“I'm not in a position to announce a public holiday for tomorrow, but I am in a position to share Cadel's view that ultimately we'll be more enthused about our daily tasks because we're celebrating his victory,” she said.
Evans’s path to his first-ever win was slow and steady. In the Tour’s first week, he won Stage 4 in uphill sprint finish. But it was one of the few bold moves he would make the rest of this 2,131-mile race, which started July 2 along France’s mid-Atlantic coast.
Mr. Contador, the three-time Tour winner, sought another title this year, but struggled to contend after a crash on the race’s opening day left him nearly a minute and half behind fellow contenders. He finished in fifth place, nearly 4 minutes behind Evans.
“The way [Evans] rode clearly wasn’t spectacular but he has always been there,” said Contador. “He deserves [this Tour win.]”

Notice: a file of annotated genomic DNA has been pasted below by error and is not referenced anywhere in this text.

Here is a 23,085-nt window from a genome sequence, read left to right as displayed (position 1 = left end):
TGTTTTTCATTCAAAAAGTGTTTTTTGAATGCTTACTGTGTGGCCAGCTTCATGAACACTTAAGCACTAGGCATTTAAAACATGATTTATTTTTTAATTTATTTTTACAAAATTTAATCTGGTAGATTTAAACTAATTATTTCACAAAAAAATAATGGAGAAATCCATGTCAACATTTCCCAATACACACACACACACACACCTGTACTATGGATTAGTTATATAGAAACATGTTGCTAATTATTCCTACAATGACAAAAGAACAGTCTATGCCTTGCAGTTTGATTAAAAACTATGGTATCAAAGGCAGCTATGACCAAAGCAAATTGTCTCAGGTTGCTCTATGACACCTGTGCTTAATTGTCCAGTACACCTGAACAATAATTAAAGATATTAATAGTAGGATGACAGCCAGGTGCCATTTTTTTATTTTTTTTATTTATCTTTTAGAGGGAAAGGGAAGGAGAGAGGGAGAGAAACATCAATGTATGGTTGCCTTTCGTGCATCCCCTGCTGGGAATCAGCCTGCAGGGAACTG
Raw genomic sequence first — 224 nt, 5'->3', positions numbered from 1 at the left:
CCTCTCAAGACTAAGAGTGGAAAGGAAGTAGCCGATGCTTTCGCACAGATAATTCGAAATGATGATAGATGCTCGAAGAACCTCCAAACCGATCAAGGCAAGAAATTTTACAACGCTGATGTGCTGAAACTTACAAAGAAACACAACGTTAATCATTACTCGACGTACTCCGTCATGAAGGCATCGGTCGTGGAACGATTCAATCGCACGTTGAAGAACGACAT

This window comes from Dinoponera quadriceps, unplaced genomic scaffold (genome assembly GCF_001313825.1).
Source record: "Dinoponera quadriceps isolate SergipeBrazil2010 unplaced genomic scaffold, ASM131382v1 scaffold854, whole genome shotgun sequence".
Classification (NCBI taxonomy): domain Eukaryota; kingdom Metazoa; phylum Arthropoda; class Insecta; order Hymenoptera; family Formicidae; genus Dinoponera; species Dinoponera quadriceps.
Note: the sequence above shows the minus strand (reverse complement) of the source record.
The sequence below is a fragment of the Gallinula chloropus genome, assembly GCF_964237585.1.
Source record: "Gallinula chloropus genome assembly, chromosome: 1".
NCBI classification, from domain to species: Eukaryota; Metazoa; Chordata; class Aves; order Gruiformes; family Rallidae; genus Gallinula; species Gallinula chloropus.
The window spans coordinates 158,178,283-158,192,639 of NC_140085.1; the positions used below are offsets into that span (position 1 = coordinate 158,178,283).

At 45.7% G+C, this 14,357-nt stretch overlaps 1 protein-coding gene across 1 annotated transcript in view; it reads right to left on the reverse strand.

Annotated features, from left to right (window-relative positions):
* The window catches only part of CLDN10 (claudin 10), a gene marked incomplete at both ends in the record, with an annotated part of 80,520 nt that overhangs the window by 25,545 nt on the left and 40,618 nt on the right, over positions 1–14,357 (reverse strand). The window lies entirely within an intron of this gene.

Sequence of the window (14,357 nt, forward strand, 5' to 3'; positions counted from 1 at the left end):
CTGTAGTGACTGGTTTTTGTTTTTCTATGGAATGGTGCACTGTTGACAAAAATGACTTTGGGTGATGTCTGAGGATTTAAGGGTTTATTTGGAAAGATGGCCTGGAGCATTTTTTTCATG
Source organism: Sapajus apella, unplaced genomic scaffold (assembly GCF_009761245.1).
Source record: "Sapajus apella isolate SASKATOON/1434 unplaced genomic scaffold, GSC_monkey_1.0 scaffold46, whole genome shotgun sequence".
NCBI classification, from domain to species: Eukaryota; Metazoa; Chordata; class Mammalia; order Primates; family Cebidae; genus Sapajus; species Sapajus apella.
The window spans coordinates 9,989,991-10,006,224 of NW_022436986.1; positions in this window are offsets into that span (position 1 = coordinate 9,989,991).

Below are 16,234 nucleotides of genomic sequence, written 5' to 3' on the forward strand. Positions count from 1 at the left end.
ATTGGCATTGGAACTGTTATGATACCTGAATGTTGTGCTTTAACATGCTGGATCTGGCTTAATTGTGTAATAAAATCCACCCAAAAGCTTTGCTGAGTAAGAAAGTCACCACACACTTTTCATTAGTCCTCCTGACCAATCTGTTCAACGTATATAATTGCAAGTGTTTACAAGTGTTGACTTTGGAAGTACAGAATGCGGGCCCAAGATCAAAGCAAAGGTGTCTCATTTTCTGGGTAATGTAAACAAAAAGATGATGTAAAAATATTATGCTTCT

Evans's cautious tactics almost backfired, though. He initially neglected to follow Andy Schleck’s breakaway up the Col du Galibier on Thursday’s Stage 18, before scrambling to catch up and stay in the race.
The next day’s stage, which took riders up the iconic Alpe d’Huez climb, Evans suffered a mechanical problem, but recovered to finish the day 57 seconds behind Schleck, who moved into the yellow jersey.
Schleck lasted just one day in the lead. During Saturday’s 26-mile individual time trial around Grenoble, Evans – considered a stronger rider than Schleck in the discipline – more than erased his time deficit.